by Brad Silk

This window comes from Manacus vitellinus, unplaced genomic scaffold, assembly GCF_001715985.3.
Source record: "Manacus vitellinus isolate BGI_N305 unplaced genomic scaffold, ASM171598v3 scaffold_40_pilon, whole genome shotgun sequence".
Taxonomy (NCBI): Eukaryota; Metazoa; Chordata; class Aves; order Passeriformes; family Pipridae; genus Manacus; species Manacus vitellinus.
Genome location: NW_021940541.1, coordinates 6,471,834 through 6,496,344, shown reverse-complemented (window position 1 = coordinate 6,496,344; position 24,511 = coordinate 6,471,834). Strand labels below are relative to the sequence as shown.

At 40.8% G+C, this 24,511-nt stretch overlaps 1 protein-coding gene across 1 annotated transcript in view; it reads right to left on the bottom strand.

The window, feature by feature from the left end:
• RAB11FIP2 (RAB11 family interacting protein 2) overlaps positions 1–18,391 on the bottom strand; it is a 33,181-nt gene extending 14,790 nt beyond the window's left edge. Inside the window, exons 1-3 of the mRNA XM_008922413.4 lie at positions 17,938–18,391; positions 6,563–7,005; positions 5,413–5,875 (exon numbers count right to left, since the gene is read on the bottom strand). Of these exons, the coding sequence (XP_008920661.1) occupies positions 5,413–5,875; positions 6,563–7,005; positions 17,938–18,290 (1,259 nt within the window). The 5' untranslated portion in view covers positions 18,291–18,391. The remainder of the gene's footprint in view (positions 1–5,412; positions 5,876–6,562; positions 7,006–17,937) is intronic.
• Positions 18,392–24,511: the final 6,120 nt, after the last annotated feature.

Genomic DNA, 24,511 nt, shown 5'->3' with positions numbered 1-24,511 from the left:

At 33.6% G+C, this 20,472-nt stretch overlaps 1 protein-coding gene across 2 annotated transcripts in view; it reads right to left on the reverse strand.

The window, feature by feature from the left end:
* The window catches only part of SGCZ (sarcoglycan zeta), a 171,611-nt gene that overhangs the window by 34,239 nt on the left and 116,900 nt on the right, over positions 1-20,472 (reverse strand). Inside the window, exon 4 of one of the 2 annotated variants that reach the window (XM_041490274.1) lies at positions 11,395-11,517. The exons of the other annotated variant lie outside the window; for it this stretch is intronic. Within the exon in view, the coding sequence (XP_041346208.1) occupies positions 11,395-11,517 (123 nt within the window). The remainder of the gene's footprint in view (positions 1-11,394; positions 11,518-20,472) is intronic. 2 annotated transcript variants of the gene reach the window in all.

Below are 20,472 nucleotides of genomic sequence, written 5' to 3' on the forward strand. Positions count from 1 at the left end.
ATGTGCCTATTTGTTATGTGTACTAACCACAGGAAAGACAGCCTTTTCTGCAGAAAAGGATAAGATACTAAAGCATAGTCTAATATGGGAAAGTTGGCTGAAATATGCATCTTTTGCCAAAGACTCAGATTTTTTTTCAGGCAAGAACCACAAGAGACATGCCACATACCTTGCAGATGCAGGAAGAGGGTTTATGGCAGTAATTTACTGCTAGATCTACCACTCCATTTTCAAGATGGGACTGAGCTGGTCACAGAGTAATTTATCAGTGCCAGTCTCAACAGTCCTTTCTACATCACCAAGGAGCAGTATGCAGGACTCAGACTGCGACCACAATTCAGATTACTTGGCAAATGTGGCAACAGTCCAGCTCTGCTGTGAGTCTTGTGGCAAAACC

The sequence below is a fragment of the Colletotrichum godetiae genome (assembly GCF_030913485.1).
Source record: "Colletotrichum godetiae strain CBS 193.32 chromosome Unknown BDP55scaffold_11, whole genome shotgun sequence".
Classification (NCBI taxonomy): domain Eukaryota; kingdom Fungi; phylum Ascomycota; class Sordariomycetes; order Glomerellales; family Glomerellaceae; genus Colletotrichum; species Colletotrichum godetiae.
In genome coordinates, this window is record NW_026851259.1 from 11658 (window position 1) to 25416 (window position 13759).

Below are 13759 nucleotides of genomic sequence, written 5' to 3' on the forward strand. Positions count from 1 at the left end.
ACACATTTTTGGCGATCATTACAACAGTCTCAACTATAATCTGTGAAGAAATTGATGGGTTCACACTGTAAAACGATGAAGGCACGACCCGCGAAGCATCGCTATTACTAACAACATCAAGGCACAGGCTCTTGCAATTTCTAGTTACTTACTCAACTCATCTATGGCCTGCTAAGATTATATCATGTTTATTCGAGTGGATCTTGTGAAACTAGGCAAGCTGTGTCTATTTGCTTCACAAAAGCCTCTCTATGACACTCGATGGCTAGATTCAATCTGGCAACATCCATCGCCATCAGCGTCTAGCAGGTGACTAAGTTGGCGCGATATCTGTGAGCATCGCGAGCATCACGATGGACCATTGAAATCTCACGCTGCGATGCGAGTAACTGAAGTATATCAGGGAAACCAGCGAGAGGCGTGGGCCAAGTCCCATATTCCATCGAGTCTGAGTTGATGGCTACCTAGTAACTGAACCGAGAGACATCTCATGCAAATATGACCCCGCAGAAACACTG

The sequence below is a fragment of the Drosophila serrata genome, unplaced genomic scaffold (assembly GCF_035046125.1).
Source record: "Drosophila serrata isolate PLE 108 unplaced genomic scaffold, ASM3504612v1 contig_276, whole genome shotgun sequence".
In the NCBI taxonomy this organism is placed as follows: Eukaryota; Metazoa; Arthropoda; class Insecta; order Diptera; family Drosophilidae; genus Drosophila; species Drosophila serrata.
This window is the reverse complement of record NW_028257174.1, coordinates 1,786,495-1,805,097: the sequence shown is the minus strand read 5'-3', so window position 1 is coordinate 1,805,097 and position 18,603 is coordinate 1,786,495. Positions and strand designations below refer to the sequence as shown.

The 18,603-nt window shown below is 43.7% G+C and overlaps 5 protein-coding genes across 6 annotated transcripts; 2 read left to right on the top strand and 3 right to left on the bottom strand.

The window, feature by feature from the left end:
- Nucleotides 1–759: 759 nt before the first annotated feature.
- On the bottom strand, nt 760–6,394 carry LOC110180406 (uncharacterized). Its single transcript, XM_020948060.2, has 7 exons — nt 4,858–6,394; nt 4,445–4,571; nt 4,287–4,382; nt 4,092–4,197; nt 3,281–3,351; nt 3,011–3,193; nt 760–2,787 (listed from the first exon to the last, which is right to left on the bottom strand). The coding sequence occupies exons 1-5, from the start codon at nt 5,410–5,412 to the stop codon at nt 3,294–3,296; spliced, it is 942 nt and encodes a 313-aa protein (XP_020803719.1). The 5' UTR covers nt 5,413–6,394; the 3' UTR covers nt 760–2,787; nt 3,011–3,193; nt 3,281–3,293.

Nature Versus Man is a literary and visual art trope that continues to inspire artists. It is well traversed in written work, paintings, and sculpture, but it’s not always explored in a humane manner. The question is, does this end justify the means? Does the materials used in work ever discount the work and can man-made materials truly replace natural materials in this exploration? Animal byproducts have long been used in the of making art: Tempera paint used egg and most canvases were stretched with rabbit skin glue–not a cute euphemism, it is an adhesive made from the refined collagen of rabbit skin. Both of these materials have largely been replaced by synthetic counterparts, but continue to be used. They have some debatable positive and negative attributes that determine the quality of finish, but my focus is more on the philosophy and ethical use.